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Opposition Mounting to Parts of Plan Under Consideration by General Assembly Conference Committee

A group of university presidents and chancellors have endorsed a pension plan authored by five individuals associated with the Institute of Government and Public Affairs (IGPA) at the University of Illinois. Political insiders believe the IGPA plan will be the backbone of the pension bill being drafted behind closed doors by the conference committee on pensions.

Unfortunately, the IGPA plan contains deep pension cuts that would harm retirement security for public employees and retirees. It's more of Senate Bill 1 -- just a wolf in sheep's clothing.

First, the IGPA plan would create a "Diet COLA" -- a cost-of-living adjustment (COLA) that only keeps pace with half the inflation rate. The loss of pensions' purchasing power rivals that of House Speaker Michael Madigan's SB 1. In fact, the current 3% compounded COLA has actually tracked with inflation accurately over the last thirty years. In sum, the Half-CPI "Diet COLA" offers no more than the illusion of inflation protection, and it is likely unconstitutional. Read the coalition's brief below for more:

Half-CPI Brief

The coalition is not alone in its criticism. Two economists recently released a critique of the IGPA plan, where they essentially agree with the coalition's findings on the COLA cut. They go further, arguing that the IGPA plan would provide some of the worst inflation protection in the nation for senior citizens. They also identify problems with the partial defined-contribution hybrid plan for new hires, believing it could actually increase the state's pension debt while providing worse retirement benefits for working families. You can view the full report below:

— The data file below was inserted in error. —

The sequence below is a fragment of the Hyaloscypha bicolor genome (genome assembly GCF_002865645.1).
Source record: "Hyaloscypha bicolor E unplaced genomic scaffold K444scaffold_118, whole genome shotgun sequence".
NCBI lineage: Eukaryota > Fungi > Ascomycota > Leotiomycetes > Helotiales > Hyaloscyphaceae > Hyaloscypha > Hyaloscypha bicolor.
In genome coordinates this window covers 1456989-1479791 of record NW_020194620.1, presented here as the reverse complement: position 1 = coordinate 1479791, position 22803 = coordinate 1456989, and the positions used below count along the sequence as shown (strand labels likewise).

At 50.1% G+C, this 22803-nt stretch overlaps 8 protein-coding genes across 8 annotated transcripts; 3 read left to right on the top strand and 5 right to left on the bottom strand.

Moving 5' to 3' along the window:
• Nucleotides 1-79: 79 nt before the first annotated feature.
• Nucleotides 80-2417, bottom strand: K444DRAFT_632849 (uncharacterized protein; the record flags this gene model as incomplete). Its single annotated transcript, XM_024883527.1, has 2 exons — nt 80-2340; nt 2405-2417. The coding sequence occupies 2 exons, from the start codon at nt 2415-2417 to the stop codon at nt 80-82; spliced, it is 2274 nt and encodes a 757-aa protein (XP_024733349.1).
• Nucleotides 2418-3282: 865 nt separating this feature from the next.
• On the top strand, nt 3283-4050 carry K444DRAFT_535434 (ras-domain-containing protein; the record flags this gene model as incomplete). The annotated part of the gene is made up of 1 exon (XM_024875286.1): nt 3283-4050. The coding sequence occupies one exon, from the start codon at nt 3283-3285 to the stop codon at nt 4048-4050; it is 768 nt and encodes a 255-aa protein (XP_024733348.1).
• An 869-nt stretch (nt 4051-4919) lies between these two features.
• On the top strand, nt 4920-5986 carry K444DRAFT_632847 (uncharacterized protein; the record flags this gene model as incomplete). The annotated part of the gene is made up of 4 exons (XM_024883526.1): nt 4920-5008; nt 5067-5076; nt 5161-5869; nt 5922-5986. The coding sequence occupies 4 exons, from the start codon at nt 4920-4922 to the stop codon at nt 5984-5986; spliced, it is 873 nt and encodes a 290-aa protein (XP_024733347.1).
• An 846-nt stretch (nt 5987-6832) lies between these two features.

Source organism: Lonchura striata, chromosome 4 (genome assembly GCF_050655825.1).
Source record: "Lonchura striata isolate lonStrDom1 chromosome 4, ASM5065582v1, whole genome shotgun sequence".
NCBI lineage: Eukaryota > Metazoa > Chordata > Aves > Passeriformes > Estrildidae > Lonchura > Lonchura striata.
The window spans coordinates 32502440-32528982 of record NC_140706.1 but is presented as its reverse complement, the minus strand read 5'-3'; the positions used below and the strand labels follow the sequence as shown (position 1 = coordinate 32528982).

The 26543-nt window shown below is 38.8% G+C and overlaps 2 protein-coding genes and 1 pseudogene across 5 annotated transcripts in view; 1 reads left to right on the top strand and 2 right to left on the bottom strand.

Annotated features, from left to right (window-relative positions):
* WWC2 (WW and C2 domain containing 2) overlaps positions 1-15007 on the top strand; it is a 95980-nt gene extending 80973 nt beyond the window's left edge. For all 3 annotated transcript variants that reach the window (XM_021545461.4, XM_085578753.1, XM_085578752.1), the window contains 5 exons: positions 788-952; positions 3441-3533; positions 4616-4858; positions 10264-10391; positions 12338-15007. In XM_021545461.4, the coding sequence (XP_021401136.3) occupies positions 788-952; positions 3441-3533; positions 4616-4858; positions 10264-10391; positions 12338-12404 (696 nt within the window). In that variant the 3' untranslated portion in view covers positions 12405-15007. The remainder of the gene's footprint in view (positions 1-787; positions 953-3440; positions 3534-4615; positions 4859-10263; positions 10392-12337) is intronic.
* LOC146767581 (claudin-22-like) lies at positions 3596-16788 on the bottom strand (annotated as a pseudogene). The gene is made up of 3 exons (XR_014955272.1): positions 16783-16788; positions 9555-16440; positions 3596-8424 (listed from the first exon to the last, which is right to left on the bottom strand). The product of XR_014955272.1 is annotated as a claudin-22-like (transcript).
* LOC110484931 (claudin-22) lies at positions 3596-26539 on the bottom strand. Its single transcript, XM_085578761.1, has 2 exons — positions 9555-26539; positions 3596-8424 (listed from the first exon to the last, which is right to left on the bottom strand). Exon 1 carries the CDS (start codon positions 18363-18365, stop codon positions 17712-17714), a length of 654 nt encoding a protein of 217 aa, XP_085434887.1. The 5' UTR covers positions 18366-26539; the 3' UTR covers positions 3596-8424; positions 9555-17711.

In addition, the former head of the IGPA, Robert Rich, had letters published in the News-Gazette (Champaign-Urbana) and the State Journal-Register (Springfield) where he describes the unfairness of a Half-CPI "Diet COLA." He writes:

"...[I]t is very discouraging to continue to hear over and over again that the COLA (cost of living adjustment) is the major cause of our continuing pension problems. There are a few facts with respect to the COLA which should be highlighted:

"The Consumer Price Index has gone from 97.6 in 1982 to 229.6 in 2012. The cost of living has more than doubled over this 30 year period. In other words, a person receiving a pension of $9,760 in 1982 would need a pension of $22,960 in 2012 to maintain the same purchasing power.

"Over this same 30-year period a person in the State Universities Retirement System earning a $10,000 pension is receiving $24,272.62 in 2012 under the current COLA system (a 3 percent compounded annual increase).

"If a person is part of the current United States Social Security system or a federal government retiree and received a $10,000 pension in 1982, they would receive $24,175.23 in 2012, reflecting the Social Security system COLA.

"However, if this same person was limited to one-half of the consumer price index (the current IGPA proposal), he would be receiving a pension of $15,687.31 in 2012. In other words, this person would have lost about $8,500 in purchasing power at a time when their health insurance and medical expenses would be increasing.

"These figures illustrate that the current COLA system almost keeps up with inflation and is not different from the Social Security system which many Americans are entitled to. Significantly limiting the COLA is not fair, just or ethical for state of Illinois retirees."

Lastly, our coalition has consistently opposed attempts to shift pension costs onto school districts, colleges, and universities. The "cost-shift" could result in any mix of increased tuition, property tax increases, school program cuts, and teacher layoffs. The IGPA plan proposes a cost-shift for universities and colleges and says that its plan could be applied to other retirement systems, meaning the cost-shift could expand to school districts. Our coalition's cost-shift fact sheet is below:

Pension Cost-Shift Fact Sheet

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